Perhaps if Google had taken its own “don’t be evil” motto to heart, it wouldn’t be on the hook for a $5.5 million settlement after sneaking around Apple’s privacy settings to plunder web browser Safari for user data.
Google agreed Monday to pay the settlement in a class action suit that accused it of “unfair, deceptive, and unlawful business practices.”
The lawsuit arose out of the 2012 discovery by a Stanford researcher that Google had used a workaround to track Safari users’ web browsing habits.
Apple, which owns Safari, had built into it privacy controls that blocked certain cookies, small files that store information that can identify users or track their activities.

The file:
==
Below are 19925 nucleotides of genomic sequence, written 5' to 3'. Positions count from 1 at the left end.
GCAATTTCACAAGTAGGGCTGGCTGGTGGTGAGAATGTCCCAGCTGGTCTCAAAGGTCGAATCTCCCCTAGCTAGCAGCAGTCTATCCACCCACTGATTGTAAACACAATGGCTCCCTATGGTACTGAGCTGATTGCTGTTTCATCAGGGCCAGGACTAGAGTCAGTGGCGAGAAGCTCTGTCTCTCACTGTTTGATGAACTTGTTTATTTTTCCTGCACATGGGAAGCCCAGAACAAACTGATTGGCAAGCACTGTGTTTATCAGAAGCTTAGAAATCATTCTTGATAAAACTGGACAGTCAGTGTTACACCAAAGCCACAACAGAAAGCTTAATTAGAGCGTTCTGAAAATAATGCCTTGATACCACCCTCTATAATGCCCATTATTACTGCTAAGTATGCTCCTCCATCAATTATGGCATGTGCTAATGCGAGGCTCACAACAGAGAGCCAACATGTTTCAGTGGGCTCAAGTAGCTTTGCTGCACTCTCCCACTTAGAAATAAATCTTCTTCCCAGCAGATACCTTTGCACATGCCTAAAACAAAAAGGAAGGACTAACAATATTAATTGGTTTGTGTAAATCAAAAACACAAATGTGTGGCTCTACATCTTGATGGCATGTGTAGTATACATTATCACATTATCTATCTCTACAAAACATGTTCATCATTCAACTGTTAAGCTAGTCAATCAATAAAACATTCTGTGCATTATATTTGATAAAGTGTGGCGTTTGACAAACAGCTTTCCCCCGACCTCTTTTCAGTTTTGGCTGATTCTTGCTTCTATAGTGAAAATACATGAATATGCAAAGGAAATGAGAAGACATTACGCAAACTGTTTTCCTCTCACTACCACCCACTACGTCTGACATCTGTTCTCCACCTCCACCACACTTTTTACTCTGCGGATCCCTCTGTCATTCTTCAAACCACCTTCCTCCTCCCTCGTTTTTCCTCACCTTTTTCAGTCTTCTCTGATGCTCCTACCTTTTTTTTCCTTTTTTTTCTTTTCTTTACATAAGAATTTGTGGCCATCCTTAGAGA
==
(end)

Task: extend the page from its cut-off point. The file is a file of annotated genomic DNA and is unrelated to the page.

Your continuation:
Google used the improperly harvested user data to dramatically boost ad revenue, the lawsuit suggested. “Behaviorally targeted advertisements based on a user’s tracked internet activity generally sell for at least twice as much as non-targeted, run-of-network ads,” the suit said.
Millions of people throughout the U.S. were affected by Google’s actions, the settlement agreement (posted by Fortune) said. However, members of the plaintiff class won’t receive settlement money – minus legal fees and settlement expenses, it’s to go to six technology and privacy groups including the Berkeley Center for Law & Technology and the Center for Internet & Society at Stanford.
Google declined to comment on the settlement. The involved parties had reached an agreement in June, and the deal was approved Aug. 29 by U.S. District Court in Delaware.
Photo: A man walks past a building on the Google campus in Mountain View in 2015. (AP Photo/Jeff Chiu)